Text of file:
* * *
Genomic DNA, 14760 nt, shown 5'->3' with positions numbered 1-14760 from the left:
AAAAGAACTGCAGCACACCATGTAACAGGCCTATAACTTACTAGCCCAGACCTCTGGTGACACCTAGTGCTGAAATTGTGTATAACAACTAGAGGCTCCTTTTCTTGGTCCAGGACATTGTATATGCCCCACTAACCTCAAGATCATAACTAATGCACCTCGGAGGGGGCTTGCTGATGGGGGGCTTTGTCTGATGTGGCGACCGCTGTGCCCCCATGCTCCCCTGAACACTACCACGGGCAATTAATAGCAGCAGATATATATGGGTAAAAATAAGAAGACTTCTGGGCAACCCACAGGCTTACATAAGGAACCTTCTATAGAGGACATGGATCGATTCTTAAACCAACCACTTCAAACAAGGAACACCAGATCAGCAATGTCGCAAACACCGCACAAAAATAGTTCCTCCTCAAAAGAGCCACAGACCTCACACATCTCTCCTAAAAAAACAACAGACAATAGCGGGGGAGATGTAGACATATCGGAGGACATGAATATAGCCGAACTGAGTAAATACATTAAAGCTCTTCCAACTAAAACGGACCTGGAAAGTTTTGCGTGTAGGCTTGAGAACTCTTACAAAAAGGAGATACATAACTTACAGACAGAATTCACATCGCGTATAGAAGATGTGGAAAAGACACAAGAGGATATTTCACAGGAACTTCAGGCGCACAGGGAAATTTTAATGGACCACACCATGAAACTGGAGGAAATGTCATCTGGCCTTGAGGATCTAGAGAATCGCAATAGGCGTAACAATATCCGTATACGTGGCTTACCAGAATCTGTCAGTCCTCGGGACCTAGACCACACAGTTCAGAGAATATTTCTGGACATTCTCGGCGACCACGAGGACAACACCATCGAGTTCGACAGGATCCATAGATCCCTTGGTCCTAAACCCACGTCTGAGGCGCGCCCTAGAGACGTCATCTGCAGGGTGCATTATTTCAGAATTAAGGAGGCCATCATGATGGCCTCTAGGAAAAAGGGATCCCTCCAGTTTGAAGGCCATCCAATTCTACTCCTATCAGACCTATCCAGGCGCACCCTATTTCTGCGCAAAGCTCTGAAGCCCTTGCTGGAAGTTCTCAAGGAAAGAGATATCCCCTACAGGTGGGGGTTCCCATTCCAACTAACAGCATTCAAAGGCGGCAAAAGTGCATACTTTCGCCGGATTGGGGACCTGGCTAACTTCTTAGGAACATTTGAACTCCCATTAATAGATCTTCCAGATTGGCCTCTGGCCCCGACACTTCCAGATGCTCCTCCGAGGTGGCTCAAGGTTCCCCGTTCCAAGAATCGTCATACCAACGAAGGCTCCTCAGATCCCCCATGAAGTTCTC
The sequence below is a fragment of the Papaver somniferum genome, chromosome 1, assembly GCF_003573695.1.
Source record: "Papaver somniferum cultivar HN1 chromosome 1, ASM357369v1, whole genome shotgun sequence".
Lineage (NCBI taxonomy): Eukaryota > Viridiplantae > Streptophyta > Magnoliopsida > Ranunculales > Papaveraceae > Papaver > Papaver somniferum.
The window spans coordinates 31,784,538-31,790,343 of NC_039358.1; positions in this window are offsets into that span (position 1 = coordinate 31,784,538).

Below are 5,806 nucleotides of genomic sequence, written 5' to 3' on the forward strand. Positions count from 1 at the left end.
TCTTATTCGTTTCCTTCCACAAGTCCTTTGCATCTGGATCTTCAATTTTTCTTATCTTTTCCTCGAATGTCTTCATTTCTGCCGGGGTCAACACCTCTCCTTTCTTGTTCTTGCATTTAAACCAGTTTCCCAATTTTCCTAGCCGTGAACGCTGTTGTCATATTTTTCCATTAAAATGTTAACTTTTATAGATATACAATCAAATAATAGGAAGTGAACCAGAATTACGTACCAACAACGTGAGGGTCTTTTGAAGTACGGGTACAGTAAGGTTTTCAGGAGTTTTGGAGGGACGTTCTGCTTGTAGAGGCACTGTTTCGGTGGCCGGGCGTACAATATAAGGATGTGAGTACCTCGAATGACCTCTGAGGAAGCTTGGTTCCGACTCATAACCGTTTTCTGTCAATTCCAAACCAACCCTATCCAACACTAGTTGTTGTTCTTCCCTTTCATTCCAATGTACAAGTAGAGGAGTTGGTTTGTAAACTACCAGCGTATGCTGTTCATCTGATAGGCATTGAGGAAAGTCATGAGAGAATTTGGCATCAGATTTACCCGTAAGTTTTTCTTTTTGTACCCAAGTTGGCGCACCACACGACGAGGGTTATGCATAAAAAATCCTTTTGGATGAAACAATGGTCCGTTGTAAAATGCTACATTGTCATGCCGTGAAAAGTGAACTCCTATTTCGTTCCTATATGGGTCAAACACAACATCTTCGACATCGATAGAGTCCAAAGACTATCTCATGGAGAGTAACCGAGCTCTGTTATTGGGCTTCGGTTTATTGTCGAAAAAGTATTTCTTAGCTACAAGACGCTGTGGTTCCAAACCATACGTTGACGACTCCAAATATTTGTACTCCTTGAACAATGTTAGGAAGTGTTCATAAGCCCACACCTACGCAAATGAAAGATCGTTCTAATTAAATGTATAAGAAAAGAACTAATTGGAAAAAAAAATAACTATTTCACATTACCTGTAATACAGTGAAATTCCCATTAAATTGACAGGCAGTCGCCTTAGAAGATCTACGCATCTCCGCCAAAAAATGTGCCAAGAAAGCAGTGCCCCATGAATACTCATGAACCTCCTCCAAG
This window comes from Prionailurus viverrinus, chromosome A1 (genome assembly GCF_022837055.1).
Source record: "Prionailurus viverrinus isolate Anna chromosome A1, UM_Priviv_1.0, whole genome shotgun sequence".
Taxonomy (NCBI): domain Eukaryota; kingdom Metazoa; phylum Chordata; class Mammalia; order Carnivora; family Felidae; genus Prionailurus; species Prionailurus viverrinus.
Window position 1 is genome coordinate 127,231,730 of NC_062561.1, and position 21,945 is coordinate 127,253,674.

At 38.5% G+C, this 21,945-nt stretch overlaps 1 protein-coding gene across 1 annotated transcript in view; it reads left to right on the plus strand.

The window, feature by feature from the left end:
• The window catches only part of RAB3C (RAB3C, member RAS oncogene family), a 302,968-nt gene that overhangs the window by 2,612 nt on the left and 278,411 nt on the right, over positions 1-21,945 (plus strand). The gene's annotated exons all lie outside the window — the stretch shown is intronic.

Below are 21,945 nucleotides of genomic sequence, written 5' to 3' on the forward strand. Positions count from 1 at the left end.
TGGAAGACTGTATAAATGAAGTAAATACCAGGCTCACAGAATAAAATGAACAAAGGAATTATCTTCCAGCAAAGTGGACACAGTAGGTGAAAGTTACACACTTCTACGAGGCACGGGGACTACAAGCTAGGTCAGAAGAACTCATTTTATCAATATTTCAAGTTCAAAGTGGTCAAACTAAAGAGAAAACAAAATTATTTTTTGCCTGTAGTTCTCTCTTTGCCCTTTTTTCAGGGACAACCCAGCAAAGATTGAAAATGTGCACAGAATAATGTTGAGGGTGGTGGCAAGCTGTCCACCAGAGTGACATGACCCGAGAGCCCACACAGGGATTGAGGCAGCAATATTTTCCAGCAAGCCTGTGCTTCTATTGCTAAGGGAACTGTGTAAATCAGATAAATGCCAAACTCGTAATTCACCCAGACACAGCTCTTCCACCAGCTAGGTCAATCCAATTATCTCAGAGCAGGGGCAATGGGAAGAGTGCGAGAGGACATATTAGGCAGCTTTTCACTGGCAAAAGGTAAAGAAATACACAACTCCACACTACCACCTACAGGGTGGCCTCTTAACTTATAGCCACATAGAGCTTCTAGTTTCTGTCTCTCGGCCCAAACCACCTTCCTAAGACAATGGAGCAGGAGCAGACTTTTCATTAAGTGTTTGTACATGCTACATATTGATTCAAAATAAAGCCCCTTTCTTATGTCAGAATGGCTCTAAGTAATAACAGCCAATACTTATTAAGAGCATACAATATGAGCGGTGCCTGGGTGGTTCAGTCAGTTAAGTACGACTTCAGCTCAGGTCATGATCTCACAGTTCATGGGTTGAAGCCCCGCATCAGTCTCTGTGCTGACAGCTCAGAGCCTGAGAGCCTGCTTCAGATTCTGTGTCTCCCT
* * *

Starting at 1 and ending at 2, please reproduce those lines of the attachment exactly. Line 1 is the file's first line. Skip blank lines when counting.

Genomic DNA, 14760 nt, shown 5'->3' with positions numbered 1-14760 from the left:
AAAAGAACTGCAGCACACCATGTAACAGGCCTATAACTTACTAGCCCAGACCTCTGGTGACACCTAGTGCTGAAATTGTGTATAACAACTAGAGGCTCCTTTTCTTGGTCCAGGACATTGTATATGCCCCACTAACCTCAAGATCATAACTAATGCACCTCGGAGGGGGCTTGCTGATGGGGGGCTTTGTCTGATGTGGCGACCGCTGTGCCCCCATGCTCCCCTGAACACTACCACGGGCAATTAATAGCAGCAGATATATATGGGTAAAAATAAGAAGACTTCTGGGCAACCCACAGGCTTACATAAGGAACCTTCTATAGAGGACATGGATCGATTCTTAAACCAACCACTTCAAACAAGGAACACCAGATCAGCAATGTCGCAAACACCGCACAAAAATAGTTCCTCCTCAAAAGAGCCACAGACCTCACACATCTCTCCTAAAAAAACAACAGACAATAGCGGGGGAGATGTAGACATATCGGAGGACATGAATATAGCCGAACTGAGTAAATACATTAAAGCTCTTCCAACTAAAACGGACCTGGAAAGTTTTGCGTGTAGGCTTGAGAACTCTTACAAAAAGGAGATACATAACTTACAGACAGAATTCACATCGCGTATAGAAGATGTGGAAAAGACACAAGAGGATATTTCACAGGAACTTCAGGCGCACAGGGAAATTTTAATGGACCACACCATGAAACTGGAGGAAATGTCATCTGGCCTTGAGGATCTAGAGAATCGCAATAGGCGTAACAATATCCGTATACGTGGCTTACCAGAATCTGTCAGTCCTCGGGACCTAGACCACACAGTTCAGAGAATATTTCTGGACATTCTCGGCGACCACGAGGACAACACCATCGAGTTCGACAGGATCCATAGATCCCTTGGTCCTAAACCCACGTCTGAGGCGCGCCCTAGAGACGTCATCTGCAGGGTGCATTATTTCAGAATTAAGGAGGCCATCATGATGGCCTCTAGGAAAAAGGGATCCCTCCAGTTTGAAGGCCATCCAATTCTACTCCTATCAGACCTATCCAGGCGCACCCTATTTCTGCGCAAAGCTCTGAAGCCCTTGCTGGAAGTTCTCAAGGAAAGAGATATCCCCTACAGGTGGGGGTTCCCATTCCAACTAACAGCATTCAAAGGCGGCAAAAGTGCATACTTTCGCCGGATTGGGGACCTGGCTAACTTCTTAGGAACATTTGAACTCCCATTAATAGATCTTCCAGATTGGCCTCTGGCCCCGACACTTCCAGATGCTCCTCCGAGGTGGCTCAAGGTTCCCCGTTCCAAGAATCGTCATACCAACGAAGGCTCCTCAGATCCCCCATGAAGTTCTC